In some Member States there is an increasing trend to use video conferencing during criminal proceedings.  For example, this may be in place of a defendant who is in custody being produced at court for certain hearings,  the giving of oral evidence by witnesses who are vulnerable, minors or resident overseas, and to facilitate client/lawyer consultations where the client is in prison.  Although at first blush these appear to be convenient, pragmatic and cost-effective ways of reducing travel and waiting time and reduce the upheaval that can occur for a suspect who is held in custody, there are serious concerns about the unchecked expansion in the use of such facilities.  In many jurisdictions it is important that individuals attend hearings and are active in their representation at court; similarly there are questions about whether witnesses who provide evidence via video link treat the court process with the same gravitas as if they were in attendance.  At a recent ECBA conference, defence practitioners discussed the increasing trend of authorities tapping telephone communications between lawyers and their clients.  Many practitioners would be reluctant to rely on the confidentiality of communications with their clients over a video conferencing medium.  Further, it is essential that lawyers have access to their clients to build up a relationship of trust and confidence.  The risk is that the trend to provide video conferencing as an additional option can quickly move to it being the main or only form of access to a suspect in custody – a position that cannot be allowed to develop.


Aid for translation

Language differences are inevitably an issue in cross-border cases in Europe.  The Commission’s Communication sets out a programme for a gradual compilation of comparative multilingual legal vocabulary, financing for legal translation tools in all European language pairs and the creation of a database of legal translators and interpreters.  It would be of interest to know how accurate the proposed automated translation tools may be.  The idea for such tools to rapidly identify those elements of documents that are useful for a case which could then be translated by a professional and to give parties basic information about court decisions or procedural documents.  However, there will inevitably be occasions where decisions are made or authorised, based on these rapid translations which could impact on the fundamental rights of individuals. The tools need to be accurate, fit for purpose and there need to be a similarly rapid mechanism by which decisions made based on such translations can be challenged.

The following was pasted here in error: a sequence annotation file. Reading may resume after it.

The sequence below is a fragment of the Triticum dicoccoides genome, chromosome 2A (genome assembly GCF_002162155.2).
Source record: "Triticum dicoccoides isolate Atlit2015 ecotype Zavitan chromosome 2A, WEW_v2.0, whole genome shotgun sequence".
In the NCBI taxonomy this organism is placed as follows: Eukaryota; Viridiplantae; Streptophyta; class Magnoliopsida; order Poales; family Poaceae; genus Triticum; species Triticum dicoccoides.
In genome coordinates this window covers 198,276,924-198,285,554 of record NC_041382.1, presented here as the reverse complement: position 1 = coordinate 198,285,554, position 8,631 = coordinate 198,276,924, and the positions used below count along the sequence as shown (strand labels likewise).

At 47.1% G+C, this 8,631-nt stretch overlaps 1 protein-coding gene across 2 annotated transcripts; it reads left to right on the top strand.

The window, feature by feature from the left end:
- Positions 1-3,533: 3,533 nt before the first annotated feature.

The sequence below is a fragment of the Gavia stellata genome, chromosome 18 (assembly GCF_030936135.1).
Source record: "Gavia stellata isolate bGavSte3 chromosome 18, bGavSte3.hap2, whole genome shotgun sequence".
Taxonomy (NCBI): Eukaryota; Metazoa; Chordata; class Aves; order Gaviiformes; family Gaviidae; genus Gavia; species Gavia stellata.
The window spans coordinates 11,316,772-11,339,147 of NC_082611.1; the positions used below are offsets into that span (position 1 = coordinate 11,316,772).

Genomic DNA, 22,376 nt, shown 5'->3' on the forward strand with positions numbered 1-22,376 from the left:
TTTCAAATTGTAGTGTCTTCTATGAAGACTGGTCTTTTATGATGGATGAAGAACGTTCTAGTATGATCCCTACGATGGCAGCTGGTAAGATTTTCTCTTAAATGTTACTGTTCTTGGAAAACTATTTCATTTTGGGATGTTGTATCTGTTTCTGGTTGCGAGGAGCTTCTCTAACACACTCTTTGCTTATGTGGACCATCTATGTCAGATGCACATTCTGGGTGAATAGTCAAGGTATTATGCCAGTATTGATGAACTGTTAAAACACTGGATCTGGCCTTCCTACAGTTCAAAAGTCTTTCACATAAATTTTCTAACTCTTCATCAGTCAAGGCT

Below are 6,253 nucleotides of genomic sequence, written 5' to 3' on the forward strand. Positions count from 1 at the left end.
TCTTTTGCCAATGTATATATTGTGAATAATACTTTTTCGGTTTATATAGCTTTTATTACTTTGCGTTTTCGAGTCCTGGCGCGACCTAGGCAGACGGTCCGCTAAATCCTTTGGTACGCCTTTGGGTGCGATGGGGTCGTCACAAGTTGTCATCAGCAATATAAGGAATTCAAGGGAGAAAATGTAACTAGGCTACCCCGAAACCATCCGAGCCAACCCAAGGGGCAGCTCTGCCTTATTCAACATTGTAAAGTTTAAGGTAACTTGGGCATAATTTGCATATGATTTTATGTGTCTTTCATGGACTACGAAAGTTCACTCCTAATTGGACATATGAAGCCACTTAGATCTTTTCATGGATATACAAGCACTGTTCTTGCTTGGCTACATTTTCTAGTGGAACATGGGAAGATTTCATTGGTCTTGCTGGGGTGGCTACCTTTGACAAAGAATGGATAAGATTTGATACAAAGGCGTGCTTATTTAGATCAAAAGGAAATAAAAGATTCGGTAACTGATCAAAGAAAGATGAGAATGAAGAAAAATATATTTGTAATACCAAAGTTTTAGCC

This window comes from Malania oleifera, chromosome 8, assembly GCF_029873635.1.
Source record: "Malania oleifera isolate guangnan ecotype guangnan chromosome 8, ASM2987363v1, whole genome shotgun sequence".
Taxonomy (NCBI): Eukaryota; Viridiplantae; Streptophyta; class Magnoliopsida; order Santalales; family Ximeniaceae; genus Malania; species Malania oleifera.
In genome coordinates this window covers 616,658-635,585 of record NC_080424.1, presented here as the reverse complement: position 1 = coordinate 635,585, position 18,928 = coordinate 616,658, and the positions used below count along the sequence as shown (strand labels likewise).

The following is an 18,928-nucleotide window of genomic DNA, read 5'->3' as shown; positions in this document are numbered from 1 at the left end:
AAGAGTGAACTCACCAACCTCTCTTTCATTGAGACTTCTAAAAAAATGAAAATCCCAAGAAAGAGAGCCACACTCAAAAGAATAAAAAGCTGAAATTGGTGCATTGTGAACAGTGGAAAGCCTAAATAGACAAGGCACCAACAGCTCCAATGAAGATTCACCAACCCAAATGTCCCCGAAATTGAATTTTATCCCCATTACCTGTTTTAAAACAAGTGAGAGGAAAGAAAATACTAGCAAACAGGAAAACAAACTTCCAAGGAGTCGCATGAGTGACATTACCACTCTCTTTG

The hope is also that a European database of legal translators and interpreters could lead to the improvement of legal translation.  This would obviously be a welcome development as there are frequent issues about the availability and quality of translation and interpretation professionals used in criminal proceedings. 


Conclusion – practitioners need to engage in the debate now

It is inevitable that information technology will have an increasing impact on all areas of our lives including criminal Justice.  A form of pan-European e-Justice will happen, either in a piecemeal uncoordinated fashion, or with some form of structure and attempt to harmonise the process.   The Commissions proposed timetable is for the “interconnection of national criminal records” to be dealt with over the period from 2008 – 2011. The “gradual compilation of comparative multilingual legal vocabulary” is scheduled for 2009-2013. The Justice Forum will be looking at this topic in a sub-group meeting currently scheduled for September 2008.  Therefore practitioners need to engage in the debate now.  The European Criminal Bar Association (ECBA) are one of the organisations represented at the Justice Forum and welcome any views, comments, experiences or suggestions defence practitioners may have which we can take to the Forum.

In particular it would be useful to hear of any practical examples where e-Justice either has or has not worked in national jurisdictions to support the objectives of the right to a fair trial.  Please could you contact in the first instance This email address is being protected from spambots. You need JavaScript enabled to view it. or This email address is being protected from spambots. You need JavaScript enabled to view it.